“I have been told to contextualize the horror of Hiroshima in relation to the Rape of Nanjing, the bombing of Dresden, and any number of other historical atrocities, as if the existence of other atrocities mitigates the severity of this one.”
George was a scientist, it was his contribution to the war, and Strasser has a skill in breaking down the science in a way that’s easy to understand. Her talent is in combining science, history, sociology, and humor—the science never stands outside of its place in time and the people before and after. The amount of research is outstanding; this is a collage of historical documents, news reports, poetry, and abundant first-hand accounts from people at Oak Ridge as well as Hiroshima. The penultimate chapter, sees Strasser visiting the Japanese city seventy years after the bombing. She visits with hibakusha, survivors who are willing to tell their stories. Their testimony shows how close history is, that history is living. This structuring highlights the generational impact of the bombing: on the residents of Hiroshima, of Oak Ridge, of the world at that time, and the world now through all of their descendants. This novel embraces the complexity of this issue. At one point, one hibakusha named Nishida Goro tells Strasser “What is bad is war. Not American people, not American government, but war itself.” The reader is never given one opinion about the bomb without seeing the refraction of its opposites and tangents.
Utilizing a wealth of detail and research, Strasser has created more than a vulnerable and touching biography of the complicated man that was her grandfather. Half-life of a Secret is a deftly-rendered sociological exploration of science and the mind, and how the combination of those two elements can have profound sociological and humanistic impacts. Many scientists I’ve met espouse an ‘amorality’, in that they think they only deal in hard facts and that their work lives outside social mores or systems of belief. With a talent equal to Maria Popova, Strasser illustrates that science is inextricable from its social impact. This book is a combination of Kubrick’s Dr. Strangelove, Olivia Wilde’s Don’t Worry Darling, and Steven Okazaki’s White Light/Black Rain. The marvel in these pages is how it captures the prism left behind by a seminal event and the beautiful and, yes, poetic rendering of intergenerational trauma.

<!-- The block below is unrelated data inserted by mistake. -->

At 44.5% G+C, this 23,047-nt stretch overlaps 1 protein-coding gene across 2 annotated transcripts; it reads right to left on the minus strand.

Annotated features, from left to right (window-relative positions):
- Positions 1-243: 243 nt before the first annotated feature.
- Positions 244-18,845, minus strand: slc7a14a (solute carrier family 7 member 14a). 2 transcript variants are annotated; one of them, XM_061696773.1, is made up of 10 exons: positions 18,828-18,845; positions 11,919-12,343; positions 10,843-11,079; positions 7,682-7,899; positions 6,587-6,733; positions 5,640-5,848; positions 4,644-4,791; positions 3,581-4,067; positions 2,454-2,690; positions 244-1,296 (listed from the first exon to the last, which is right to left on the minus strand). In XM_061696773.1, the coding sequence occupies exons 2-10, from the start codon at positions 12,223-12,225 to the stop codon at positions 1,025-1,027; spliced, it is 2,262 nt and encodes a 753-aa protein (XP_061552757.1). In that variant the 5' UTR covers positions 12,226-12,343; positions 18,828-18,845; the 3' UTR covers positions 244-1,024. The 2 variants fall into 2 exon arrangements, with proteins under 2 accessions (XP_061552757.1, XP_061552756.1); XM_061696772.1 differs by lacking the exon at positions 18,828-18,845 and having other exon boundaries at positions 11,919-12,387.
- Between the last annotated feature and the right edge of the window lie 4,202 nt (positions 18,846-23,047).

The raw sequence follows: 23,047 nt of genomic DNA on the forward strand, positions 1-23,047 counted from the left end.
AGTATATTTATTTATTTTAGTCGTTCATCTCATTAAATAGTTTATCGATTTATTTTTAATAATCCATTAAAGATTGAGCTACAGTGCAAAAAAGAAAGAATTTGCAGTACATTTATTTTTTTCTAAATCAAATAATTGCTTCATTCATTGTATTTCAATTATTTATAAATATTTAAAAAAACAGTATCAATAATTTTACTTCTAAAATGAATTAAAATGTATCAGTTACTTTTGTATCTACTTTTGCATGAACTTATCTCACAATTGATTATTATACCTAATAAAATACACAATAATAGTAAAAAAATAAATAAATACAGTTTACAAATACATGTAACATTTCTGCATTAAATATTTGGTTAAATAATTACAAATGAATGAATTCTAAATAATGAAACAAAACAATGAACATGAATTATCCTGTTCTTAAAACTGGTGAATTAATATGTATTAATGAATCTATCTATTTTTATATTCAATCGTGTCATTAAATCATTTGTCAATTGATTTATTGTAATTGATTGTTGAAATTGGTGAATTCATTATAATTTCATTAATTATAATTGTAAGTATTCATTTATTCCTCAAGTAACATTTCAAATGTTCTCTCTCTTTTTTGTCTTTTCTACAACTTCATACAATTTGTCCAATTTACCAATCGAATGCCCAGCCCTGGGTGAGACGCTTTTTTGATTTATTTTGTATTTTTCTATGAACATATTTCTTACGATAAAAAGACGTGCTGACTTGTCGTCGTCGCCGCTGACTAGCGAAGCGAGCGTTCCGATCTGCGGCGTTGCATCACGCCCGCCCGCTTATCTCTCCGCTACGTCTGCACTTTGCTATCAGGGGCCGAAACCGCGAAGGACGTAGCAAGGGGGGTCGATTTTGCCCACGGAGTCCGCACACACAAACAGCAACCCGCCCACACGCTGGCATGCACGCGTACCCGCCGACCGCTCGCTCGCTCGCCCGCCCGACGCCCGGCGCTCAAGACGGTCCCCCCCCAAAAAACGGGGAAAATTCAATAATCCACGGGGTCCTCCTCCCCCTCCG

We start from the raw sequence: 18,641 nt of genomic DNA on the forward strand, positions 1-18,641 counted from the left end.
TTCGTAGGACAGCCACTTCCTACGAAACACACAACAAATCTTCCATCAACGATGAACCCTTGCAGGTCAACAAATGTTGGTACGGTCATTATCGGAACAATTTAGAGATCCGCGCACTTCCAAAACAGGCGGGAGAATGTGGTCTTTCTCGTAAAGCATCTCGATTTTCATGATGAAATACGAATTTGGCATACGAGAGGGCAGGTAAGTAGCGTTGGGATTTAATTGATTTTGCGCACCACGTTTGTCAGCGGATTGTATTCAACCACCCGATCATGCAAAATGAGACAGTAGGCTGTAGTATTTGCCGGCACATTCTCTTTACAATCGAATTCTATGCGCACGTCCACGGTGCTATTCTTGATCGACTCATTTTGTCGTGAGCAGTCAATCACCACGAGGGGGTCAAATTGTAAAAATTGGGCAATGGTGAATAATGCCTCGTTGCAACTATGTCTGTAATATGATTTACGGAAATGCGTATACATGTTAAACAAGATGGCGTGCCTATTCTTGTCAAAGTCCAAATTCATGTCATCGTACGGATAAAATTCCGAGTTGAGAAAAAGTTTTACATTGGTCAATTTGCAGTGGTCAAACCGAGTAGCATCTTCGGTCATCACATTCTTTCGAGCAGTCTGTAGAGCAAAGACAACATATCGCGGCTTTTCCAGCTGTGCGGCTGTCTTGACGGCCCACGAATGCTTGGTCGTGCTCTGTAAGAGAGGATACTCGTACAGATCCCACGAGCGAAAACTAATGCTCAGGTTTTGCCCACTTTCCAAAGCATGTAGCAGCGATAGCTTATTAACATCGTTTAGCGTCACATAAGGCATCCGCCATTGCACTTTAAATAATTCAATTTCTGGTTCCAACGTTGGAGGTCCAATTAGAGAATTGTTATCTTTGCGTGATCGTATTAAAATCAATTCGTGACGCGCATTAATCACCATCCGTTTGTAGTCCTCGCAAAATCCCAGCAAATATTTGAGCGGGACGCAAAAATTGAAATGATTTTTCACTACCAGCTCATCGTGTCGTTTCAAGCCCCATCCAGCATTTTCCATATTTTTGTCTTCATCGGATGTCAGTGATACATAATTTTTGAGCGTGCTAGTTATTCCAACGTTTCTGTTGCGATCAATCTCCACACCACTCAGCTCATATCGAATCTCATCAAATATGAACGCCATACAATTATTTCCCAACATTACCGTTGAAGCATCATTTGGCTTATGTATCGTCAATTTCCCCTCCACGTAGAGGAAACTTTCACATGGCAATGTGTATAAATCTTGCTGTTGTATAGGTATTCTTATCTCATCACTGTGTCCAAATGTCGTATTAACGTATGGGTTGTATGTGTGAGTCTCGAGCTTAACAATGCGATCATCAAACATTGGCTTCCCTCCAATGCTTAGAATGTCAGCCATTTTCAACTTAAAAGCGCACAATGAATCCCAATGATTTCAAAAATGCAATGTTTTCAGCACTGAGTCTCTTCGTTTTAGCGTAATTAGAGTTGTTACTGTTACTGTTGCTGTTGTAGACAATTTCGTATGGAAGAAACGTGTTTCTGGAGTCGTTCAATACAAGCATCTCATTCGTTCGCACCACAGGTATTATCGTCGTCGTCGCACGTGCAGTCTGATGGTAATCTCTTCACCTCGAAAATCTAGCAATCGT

“Of the sixty-four kilograms of uranium in the bomb,
less than one kilogram underwent fission,
and all the energy of the explosion came from
just over half a gram of matter that was converted to energy.
That is about the weight of a butterfly.”
Half-Life of a Secret
by Emily Strasser
University Press of Kentucky; 336 p.
Jesi Bender is an artist from Upstate New York. She is the author of the chapbook Dangerous Women (dancing girl press), the play Kinderkrankenhaus (Sagging Meniscus), and the novel The Book of the Last Word (Whiskey Tit). Her shorter work has appeared in FENCE, Vol. 1 Brooklyn, The Rumpus, and others. www.jesibender.com